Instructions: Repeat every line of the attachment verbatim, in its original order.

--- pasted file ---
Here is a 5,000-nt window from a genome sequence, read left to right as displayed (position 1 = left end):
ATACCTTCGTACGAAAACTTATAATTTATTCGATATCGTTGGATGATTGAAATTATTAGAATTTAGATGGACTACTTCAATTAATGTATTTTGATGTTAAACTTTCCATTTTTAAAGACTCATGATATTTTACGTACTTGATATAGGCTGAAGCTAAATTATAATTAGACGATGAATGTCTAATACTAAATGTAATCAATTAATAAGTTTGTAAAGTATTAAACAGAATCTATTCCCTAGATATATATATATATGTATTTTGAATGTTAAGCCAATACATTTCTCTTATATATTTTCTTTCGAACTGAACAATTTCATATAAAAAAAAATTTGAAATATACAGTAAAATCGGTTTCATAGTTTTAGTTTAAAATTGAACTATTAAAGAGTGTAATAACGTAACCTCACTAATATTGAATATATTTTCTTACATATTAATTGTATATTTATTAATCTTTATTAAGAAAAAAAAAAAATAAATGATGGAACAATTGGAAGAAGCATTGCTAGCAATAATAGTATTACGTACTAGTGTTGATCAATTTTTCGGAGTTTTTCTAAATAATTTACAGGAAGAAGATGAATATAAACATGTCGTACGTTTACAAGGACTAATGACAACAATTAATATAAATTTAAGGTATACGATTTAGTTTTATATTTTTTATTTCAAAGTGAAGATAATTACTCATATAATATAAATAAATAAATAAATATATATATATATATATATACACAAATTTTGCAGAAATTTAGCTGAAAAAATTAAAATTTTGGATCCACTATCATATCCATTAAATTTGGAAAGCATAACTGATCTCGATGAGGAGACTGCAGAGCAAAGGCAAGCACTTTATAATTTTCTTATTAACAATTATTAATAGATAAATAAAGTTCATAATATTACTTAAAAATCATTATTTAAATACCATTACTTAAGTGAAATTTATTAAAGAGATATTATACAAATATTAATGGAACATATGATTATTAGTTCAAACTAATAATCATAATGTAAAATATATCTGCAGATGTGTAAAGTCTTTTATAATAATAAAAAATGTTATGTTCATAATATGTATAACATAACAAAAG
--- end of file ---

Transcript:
Here is a 5,000-nt window from a genome sequence, read left to right as displayed (position 1 = left end):
ATACCTTCGTACGAAAACTTATAATTTATTCGATATCGTTGGATGATTGAAATTATTAGAATTTAGATGGACTACTTCAATTAATGTATTTTGATGTTAAACTTTCCATTTTTAAAGACTCATGATATTTTACGTACTTGATATAGGCTGAAGCTAAATTATAATTAGACGATGAATGTCTAATACTAAATGTAATCAATTAATAAGTTTGTAAAGTATTAAACAGAATCTATTCCCTAGATATATATATATATGTATTTTGAATGTTAAGCCAATACATTTCTCTTATATATTTTCTTTCGAACTGAACAATTTCATATAAAAAAAAATTTGAAATATACAGTAAAATCGGTTTCATAGTTTTAGTTTAAAATTGAACTATTAAAGAGTGTAATAACGTAACCTCACTAATATTGAATATATTTTCTTACATATTAATTGTATATTTATTAATCTTTATTAAGAAAAAAAAAAAATAAATGATGGAACAATTGGAAGAAGCATTGCTAGCAATAATAGTATTACGTACTAGTGTTGATCAATTTTTCGGAGTTTTTCTAAATAATTTACAGGAAGAAGATGAATATAAACATGTCGTACGTTTACAAGGACTAATGACAACAATTAATATAAATTTAAGGTATACGATTTAGTTTTATATTTTTTATTTCAAAGTGAAGATAATTACTCATATAATATAAATAAATAAATAAATATATATATATATATATATACACAAATTTTGCAGAAATTTAGCTGAAAAAATTAAAATTTTGGATCCACTATCATATCCATTAAATTTGGAAAGCATAACTGATCTCGATGAGGAGACTGCAGAGCAAAGGCAAGCACTTTATAATTTTCTTATTAACAATTATTAATAGATAAATAAAGTTCATAATATTACTTAAAAATCATTATTTAAATACCATTACTTAAGTGAAATTTATTAAAGAGATATTATACAAATATTAATGGAACATATGATTATTAGTTCAAACTAATAATCATAATGTAAAATATATCTGCAGATGTGTAAAGTCTTTTATAATAATAAAAAATGTTATGTTCATAATATGTATAACATAACAAAAG